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State fiscal '17 budget plan: $5.3B

Governor pitches $142M rise, mostly for DHS, schools by Michael R. Wickline | March 9, 2016 at 5:45 a.m.
Gov. Asa Hutchinson said Tuesday that “big savings” in the budget are possible through the Medicaid overhauls he is proposing to the Legislature.

Gov. Asa Hutchinson on Tuesday proposed a $142.7 million increase in the state's general-revenue budget to $5.33 billion for the fiscal year that starts July 1.

Photo by SOURCE: Department of Finance and Administration / Arkansas Democrat-Gazette
Information about the Governor's proposed balanced budget for 2017.

Most of the increase would go to the state Department of Human Services and to public schools. Most state agencies' budgets would get no increase under the Republican governor's proposal for fiscal 2017.

Department of Finance and Administration Director Larry Walther said Hutchinson's proposed budget would "fully fund the needs of the state" while factoring in about $100 million in individual income tax cuts for middle-class Arkansans that were enacted by the Legislature in 2015.

Hutchinson's proposed 2.7 percent increase in the state's current $5.19 billion general-revenue budget is below the average annual 3 percent increase in the past five years, the average increase of 3.1 percent during the past 10 years, and average increase of 3.7 percent during the past 20 years, Walther told the Legislature's Joint Budget Committee on the first day of budget hearings in Little Rock.

The Legislature's fiscal session starts April 13.

Senate President Pro Tempore Jonathan Dismang, R-Searcy, said Hutchinson's proposal "is a conservative budget."

"There is no doubt that the legislative body wants to put its stamp in some different areas in this budget, and we are gathering that information," he added.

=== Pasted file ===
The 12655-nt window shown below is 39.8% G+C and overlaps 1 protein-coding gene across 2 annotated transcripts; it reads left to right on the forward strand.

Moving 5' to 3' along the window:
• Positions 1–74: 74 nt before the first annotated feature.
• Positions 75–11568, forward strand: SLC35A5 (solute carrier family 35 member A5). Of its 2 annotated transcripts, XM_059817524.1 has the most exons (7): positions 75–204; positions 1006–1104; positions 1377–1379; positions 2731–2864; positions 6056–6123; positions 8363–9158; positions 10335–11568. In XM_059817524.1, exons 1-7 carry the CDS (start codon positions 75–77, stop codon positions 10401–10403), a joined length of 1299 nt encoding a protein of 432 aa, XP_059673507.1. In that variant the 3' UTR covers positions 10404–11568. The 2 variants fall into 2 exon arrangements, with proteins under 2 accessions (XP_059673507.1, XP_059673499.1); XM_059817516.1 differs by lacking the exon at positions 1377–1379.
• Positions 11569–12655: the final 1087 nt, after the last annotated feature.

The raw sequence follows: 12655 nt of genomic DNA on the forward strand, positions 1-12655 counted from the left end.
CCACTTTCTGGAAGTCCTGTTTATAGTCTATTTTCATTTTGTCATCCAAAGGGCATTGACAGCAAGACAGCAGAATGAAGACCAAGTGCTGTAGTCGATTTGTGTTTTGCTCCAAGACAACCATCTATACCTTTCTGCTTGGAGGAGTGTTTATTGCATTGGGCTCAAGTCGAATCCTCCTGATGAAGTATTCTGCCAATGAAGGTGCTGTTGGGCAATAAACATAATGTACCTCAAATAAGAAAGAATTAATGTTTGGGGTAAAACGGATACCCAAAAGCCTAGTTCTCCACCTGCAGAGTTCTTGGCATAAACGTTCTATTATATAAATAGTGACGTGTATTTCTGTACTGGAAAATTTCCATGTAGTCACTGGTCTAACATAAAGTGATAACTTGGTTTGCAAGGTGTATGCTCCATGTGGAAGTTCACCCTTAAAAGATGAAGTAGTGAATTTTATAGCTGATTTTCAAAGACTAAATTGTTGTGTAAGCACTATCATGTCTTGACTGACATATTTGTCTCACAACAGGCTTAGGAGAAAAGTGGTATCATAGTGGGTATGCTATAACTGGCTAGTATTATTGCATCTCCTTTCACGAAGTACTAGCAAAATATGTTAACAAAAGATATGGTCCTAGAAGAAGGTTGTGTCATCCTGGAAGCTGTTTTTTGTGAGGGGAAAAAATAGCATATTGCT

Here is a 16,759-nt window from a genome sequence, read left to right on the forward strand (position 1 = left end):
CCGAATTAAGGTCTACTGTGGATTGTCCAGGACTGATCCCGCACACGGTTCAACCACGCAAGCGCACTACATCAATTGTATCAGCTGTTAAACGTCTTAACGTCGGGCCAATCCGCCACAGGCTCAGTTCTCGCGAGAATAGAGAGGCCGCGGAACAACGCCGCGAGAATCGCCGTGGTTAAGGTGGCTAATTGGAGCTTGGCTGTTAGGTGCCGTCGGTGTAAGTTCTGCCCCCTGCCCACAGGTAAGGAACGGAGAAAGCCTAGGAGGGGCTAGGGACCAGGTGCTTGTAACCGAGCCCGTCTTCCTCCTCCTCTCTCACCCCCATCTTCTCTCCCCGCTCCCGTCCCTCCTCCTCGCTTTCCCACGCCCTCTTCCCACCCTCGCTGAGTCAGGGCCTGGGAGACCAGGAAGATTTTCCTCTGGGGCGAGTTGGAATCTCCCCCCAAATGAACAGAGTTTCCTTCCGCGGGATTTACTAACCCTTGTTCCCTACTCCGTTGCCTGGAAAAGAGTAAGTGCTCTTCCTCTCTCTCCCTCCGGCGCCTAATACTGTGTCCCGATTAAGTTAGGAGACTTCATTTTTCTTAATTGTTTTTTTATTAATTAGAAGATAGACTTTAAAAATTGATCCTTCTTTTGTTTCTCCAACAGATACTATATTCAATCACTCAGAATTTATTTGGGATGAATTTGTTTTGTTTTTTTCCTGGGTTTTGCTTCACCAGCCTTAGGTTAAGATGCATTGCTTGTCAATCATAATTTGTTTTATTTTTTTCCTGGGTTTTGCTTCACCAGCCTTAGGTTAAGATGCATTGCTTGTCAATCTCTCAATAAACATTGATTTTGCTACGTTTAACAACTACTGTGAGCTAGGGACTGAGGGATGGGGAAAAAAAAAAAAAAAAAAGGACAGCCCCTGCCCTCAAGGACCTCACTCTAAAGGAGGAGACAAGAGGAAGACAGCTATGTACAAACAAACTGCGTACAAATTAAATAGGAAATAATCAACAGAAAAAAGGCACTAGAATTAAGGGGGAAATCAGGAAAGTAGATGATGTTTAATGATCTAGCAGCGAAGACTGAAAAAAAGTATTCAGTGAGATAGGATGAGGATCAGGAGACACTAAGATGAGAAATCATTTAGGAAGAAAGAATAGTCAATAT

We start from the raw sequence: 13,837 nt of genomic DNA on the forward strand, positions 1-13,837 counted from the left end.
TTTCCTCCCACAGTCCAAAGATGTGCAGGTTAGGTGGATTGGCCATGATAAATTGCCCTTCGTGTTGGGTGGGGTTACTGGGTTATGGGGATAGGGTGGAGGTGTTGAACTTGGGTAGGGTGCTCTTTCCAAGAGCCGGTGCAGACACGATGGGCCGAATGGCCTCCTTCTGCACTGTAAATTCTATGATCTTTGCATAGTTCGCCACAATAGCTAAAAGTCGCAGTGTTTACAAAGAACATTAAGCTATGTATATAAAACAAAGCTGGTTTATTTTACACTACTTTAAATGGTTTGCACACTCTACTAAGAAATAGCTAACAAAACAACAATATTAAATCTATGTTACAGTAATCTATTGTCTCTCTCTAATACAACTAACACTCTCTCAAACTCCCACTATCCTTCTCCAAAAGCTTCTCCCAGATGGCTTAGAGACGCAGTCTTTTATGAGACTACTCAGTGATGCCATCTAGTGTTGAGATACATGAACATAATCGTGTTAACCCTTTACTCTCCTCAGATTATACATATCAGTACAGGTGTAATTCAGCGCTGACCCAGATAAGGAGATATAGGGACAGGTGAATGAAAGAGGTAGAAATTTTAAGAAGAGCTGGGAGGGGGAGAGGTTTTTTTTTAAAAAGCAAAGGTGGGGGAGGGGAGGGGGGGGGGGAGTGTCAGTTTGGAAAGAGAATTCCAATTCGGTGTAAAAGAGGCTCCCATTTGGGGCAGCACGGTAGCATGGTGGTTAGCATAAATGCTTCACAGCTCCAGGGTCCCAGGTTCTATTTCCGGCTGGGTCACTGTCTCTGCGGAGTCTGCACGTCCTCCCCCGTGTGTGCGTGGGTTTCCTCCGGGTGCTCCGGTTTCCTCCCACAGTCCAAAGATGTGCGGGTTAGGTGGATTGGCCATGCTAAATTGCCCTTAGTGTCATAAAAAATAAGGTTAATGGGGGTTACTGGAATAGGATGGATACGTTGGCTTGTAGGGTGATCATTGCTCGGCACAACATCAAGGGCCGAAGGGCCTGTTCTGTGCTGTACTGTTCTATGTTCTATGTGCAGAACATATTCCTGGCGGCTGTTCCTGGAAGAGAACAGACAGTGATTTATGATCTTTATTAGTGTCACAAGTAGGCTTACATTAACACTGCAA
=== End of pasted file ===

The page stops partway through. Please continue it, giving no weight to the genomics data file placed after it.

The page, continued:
Hutchinson told reporters that he proposed a conservative budget with "minimal growth in spending to meet the essential needs of our state."

"I think the big savings can come from Medicaid reform that I have advocated with the Legislature," he said, referring to his plan to turn to managed-care companies to reduce the cost of care for the disabled and mentally ill. He has estimated that that would save $1.5 billion in state and federal funds over a five-year period.

On Monday, members of a legislative task force split over his proposal.

Hutchinson said his budget factors in the state continuing with its version of Medicaid expansion in fiscal 2017. He said the state would have "over a $100 million annual shortfall" if the Legislature fails in the fiscal session to reauthorize funding for what has been called the private option. The governor wants to change the private option and rename it Arkansas Works.

Under the private option, the state uses federal Medicaid dollars to purchase private health insurance for low-income Arkansans. Hutchinson has called a special session, to start April 6, during which he wants the Legislature to change the private option to encourage recipients to work and take more personal responsibility.

During the Joint Budget Committee meeting, state Sen. Alan Clark, R-Lonsdale, said he was disappointed that Hutchinson didn't propose an alternative budget to cover the possibility that the Legislature doesn't reauthorize funding for the private option.

"If we are going to do what we did in 2013 and 2014 and try to force something through, that's what I am kind of hearing right now, I think that's a bad strategy on everybody's part," said Clark, an opponent of Medicaid expansion.

Hutchinson told reporters that he didn't propose an alternative budget because "it is easier to digest one budget, and because of the momentum that we have achieved for Arkansas Works. I wanted to present one budget that includes the premise that we have Arkansas Works as part of that budget and the savings that are associated with it."

"We have prepared alternative consequences if Arkansas Works is not adopted," he said. "It would mean that we would have to cut significant services in education and prisons and public safety, and diminish our services to our citizens. I would have to work with the Legislature to determine what the cuts would be.